The Independent Office for Police Conduct (IOPC) said two officers from the Metropolitan Police and one from each of the forces in Sussex, Dorset, and Avon and Somerset will be subject to misconduct proceedings.
Met Police officer Wayne Couzens is serving a whole-life sentence after kidnapping, raping and murdering 33-year-old Ms Everard earlier this year.
A Met Police constable, who went on to staff a cordon as part of the search for Ms Everard, was investigated over allegations they used WhatsApp “to share with colleagues an inappropriate graphic, depicting violence against women” while off-duty. The message was described as “highly offensive”.
Meanwhile, another PC still on probation faces misconduct proceedings for “allegedly sharing the graphic and failing to challenge it”.
A third Met officer was found not to have a case to answer despite the IOPC’s probe finding that “while they thought the graphic was inappropriate, rather than reporting it the image was forwarded to two people seeking their advice on how to deal with the situation”.
In a second investigation, the IOPC looked into allegations seven officers from other forces breached standards by using the encrypted messaging app Signal to share information on Couzens’ prosecution.
An officer from Dorset Police will face a gross misconduct hearing after being accused of posting details of the interview Couzens gave under caution – several months before the killer admitted to her murder and before the information could be made public.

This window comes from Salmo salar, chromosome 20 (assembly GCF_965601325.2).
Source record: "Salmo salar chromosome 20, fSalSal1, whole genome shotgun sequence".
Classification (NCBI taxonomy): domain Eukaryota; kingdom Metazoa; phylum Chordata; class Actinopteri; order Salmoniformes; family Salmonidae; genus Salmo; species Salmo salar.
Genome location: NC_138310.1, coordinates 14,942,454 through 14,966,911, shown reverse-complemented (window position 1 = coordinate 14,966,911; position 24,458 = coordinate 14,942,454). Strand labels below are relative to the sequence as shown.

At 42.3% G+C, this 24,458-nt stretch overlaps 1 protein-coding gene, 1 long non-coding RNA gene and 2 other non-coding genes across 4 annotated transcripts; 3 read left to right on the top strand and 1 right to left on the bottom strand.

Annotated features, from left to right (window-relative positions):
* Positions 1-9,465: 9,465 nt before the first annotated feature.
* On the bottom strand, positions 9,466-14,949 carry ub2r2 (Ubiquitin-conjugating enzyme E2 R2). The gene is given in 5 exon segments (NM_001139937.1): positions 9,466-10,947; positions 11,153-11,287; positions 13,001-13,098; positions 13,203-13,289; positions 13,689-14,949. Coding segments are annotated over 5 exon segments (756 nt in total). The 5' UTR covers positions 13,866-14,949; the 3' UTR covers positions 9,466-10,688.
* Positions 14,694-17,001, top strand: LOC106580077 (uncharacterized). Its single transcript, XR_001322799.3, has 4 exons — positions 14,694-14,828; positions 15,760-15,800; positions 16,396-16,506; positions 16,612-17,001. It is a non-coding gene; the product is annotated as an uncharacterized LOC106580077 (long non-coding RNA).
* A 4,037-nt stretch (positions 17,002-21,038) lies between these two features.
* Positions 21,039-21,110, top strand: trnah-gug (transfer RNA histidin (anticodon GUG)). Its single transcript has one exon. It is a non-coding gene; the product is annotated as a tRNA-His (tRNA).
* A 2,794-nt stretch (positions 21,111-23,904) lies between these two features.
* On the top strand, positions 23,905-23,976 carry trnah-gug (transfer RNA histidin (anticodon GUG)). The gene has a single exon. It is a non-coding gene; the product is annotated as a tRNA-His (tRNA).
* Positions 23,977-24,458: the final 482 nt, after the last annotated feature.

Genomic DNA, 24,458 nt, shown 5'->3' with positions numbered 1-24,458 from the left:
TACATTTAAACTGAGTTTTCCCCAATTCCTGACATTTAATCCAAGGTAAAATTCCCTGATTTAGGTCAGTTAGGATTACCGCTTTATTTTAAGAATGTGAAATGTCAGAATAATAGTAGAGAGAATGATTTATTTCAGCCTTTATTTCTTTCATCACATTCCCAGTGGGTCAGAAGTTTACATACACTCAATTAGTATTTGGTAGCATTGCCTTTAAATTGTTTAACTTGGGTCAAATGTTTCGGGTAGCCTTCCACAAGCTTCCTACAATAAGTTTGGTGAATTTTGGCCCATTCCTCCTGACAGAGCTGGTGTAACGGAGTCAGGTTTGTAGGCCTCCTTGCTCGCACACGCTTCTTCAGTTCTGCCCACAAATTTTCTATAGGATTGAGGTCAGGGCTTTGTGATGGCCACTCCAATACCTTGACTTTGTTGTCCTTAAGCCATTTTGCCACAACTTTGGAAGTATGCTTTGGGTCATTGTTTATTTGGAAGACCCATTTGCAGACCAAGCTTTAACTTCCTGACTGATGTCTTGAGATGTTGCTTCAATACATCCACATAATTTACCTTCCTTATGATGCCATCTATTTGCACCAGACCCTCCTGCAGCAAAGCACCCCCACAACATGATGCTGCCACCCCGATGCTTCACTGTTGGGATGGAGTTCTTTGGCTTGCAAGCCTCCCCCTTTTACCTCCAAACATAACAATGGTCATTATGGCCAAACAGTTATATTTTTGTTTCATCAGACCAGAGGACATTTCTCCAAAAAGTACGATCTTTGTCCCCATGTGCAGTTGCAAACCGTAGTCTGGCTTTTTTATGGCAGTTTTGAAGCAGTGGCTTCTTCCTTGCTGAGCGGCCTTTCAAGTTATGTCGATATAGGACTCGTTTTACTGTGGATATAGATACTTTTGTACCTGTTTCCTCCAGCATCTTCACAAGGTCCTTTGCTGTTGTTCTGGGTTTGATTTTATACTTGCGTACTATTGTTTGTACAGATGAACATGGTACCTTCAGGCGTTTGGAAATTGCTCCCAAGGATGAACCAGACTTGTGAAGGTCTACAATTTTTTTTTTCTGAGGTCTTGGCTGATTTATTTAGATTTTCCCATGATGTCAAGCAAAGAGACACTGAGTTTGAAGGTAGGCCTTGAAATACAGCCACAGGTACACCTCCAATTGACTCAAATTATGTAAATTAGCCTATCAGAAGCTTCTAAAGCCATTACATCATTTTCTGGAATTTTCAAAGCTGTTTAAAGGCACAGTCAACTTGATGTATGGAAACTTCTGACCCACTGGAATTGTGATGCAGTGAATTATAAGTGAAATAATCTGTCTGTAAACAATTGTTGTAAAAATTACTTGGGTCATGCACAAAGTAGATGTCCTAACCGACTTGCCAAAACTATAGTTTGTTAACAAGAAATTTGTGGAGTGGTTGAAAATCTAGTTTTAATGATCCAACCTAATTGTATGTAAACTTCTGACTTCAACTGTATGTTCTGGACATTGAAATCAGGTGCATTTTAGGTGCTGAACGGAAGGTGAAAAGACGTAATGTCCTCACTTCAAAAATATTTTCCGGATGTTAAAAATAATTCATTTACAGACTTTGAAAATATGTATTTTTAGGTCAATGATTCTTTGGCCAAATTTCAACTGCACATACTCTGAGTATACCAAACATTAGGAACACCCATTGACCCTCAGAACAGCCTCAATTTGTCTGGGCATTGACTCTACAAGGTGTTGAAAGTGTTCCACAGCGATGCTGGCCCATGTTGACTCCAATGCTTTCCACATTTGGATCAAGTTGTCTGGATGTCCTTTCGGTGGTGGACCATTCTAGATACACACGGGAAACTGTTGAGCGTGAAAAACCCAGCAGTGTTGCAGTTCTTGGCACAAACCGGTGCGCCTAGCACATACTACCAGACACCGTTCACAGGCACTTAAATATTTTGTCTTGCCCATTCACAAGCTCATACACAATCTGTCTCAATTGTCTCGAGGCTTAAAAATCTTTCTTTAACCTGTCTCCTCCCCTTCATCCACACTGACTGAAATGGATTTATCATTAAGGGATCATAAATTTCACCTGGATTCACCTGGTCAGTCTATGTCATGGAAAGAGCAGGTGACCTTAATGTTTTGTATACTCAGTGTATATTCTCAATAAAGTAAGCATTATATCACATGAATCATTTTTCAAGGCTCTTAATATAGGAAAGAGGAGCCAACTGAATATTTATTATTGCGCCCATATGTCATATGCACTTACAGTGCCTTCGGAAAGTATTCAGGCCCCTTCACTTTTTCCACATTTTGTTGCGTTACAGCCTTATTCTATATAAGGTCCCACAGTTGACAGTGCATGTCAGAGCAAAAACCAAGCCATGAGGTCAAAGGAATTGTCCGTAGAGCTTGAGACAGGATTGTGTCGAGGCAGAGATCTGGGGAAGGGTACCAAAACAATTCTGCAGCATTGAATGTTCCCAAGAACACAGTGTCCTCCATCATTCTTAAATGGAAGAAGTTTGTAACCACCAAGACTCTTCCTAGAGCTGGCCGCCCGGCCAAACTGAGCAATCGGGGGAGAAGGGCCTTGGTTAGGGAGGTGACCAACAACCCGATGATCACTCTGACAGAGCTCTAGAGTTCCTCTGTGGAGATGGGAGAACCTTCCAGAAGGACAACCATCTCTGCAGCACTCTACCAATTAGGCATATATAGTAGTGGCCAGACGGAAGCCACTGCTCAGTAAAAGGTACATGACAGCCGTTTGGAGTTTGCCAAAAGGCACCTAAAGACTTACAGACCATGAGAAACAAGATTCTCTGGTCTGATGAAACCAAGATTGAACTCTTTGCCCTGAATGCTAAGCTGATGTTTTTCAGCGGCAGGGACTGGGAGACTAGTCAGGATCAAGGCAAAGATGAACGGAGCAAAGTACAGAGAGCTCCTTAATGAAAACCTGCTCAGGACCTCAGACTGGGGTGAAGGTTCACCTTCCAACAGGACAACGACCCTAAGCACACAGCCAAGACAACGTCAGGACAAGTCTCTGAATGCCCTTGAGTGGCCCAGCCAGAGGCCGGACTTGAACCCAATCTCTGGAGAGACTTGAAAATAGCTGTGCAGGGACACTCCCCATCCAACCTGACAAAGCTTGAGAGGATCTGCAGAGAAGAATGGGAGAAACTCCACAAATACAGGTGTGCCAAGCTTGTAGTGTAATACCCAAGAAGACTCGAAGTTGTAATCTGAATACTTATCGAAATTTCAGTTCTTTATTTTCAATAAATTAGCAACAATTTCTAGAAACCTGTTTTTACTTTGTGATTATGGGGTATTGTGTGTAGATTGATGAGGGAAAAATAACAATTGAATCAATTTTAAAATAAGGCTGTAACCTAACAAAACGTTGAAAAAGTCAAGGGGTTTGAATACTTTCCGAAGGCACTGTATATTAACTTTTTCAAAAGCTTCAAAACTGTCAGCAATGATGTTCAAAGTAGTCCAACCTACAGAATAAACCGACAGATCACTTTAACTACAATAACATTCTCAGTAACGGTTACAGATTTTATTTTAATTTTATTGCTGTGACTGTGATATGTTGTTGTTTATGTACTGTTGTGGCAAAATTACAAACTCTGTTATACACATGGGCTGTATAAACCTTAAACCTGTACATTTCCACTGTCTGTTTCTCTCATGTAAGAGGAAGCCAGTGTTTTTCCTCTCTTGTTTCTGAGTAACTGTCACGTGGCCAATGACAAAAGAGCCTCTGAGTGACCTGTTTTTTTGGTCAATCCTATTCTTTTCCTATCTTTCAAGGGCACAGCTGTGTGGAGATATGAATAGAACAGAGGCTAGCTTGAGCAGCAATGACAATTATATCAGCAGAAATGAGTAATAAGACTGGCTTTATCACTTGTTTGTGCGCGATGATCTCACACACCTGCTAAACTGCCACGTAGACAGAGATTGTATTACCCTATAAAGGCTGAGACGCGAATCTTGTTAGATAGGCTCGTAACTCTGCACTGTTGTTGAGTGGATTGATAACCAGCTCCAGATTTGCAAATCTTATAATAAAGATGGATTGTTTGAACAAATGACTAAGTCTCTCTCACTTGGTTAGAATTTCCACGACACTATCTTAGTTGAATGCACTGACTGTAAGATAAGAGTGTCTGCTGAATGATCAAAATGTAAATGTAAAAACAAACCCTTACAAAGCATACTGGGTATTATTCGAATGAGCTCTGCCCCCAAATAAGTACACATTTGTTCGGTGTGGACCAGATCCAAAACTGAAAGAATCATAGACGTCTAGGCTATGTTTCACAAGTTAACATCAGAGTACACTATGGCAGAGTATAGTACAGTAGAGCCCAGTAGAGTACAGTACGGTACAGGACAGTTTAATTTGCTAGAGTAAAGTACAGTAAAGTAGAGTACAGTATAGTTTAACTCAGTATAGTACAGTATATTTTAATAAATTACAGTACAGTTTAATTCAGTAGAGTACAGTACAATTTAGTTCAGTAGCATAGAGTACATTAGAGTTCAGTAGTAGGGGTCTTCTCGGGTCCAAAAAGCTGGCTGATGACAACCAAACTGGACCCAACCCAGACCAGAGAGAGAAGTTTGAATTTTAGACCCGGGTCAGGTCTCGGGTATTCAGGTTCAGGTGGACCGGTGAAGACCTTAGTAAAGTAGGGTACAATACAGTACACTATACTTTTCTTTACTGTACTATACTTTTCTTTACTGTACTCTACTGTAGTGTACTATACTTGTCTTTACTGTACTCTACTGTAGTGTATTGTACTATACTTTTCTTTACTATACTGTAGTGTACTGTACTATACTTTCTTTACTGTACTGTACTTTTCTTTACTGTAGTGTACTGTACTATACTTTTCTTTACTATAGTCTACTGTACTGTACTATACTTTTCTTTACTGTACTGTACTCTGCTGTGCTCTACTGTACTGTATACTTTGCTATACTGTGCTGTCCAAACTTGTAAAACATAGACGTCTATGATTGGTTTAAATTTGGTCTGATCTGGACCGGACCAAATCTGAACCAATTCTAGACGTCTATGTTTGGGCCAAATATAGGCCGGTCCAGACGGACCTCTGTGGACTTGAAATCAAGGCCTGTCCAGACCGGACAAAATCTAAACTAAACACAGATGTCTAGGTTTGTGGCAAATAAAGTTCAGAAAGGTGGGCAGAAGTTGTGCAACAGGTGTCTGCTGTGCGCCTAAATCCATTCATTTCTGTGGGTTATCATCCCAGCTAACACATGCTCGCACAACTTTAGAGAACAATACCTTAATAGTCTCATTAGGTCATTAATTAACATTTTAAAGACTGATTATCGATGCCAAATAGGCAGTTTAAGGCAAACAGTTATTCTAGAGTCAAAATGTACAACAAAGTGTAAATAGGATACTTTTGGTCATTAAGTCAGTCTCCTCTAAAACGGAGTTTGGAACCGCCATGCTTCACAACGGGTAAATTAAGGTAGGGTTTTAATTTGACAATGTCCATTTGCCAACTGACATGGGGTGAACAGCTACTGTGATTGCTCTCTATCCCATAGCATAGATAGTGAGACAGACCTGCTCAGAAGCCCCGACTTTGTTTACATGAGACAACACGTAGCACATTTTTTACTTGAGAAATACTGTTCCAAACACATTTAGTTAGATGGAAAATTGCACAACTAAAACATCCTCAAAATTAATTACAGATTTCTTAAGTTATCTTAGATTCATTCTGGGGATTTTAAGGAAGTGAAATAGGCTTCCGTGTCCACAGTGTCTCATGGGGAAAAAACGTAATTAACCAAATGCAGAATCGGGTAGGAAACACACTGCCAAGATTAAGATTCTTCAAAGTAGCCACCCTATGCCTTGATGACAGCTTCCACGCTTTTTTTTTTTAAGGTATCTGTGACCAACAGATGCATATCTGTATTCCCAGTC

The investigation indicated officers from other forces had “joined in the conversation, endorsing comments made by others and making unprofessional remarks about Couzens”, the watchdog added. As a result, an officer from Avon and Somerset Constabulary will face a misconduct meeting.
IOPC regional director Sal Naseem said: “In April this year we warned about the unacceptable use of social media by officers based on a number of cases involving the posting of offensive and inappropriate material.
“We wrote to the National Police Chiefs Council, asking them to remind forces and officers of their obligations under the police Code of Ethics and Standards of Professional Behaviour.
“The allegations involved in these two investigations, if proven, have the capacity to further undermine public confidence in policing.
“They also once more illustrate the potential consequences for officers and come at a time when policing standards and culture have never been more firmly in the spotlight.”
The Metropolitan Police has been contacted for comment.